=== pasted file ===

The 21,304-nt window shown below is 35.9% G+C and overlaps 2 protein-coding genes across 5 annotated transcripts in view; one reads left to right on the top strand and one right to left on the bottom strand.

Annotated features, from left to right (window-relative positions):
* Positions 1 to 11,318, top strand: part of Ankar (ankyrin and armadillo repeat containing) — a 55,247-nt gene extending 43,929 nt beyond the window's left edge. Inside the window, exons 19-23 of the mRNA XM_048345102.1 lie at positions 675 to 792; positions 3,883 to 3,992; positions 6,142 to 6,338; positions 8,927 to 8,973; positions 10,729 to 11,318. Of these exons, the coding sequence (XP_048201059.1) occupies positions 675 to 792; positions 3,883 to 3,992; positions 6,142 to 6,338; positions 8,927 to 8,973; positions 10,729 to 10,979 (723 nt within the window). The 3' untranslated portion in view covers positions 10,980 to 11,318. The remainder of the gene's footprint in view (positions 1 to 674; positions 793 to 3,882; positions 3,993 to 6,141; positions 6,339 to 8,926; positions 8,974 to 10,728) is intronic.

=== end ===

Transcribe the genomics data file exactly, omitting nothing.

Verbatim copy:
The 21,304-nt window shown below is 35.9% G+C and overlaps 2 protein-coding genes across 5 annotated transcripts in view; one reads left to right on the top strand and one right to left on the bottom strand.

Annotated features, from left to right (window-relative positions):
* Positions 1 to 11,318, top strand: part of Ankar (ankyrin and armadillo repeat containing) — a 55,247-nt gene extending 43,929 nt beyond the window's left edge. Inside the window, exons 19-23 of the mRNA XM_048345102.1 lie at positions 675 to 792; positions 3,883 to 3,992; positions 6,142 to 6,338; positions 8,927 to 8,973; positions 10,729 to 11,318. Of these exons, the coding sequence (XP_048201059.1) occupies positions 675 to 792; positions 3,883 to 3,992; positions 6,142 to 6,338; positions 8,927 to 8,973; positions 10,729 to 10,979 (723 nt within the window). The 3' untranslated portion in view covers positions 10,980 to 11,318. The remainder of the gene's footprint in view (positions 1 to 674; positions 793 to 3,882; positions 3,993 to 6,141; positions 6,339 to 8,926; positions 8,974 to 10,728) is intronic.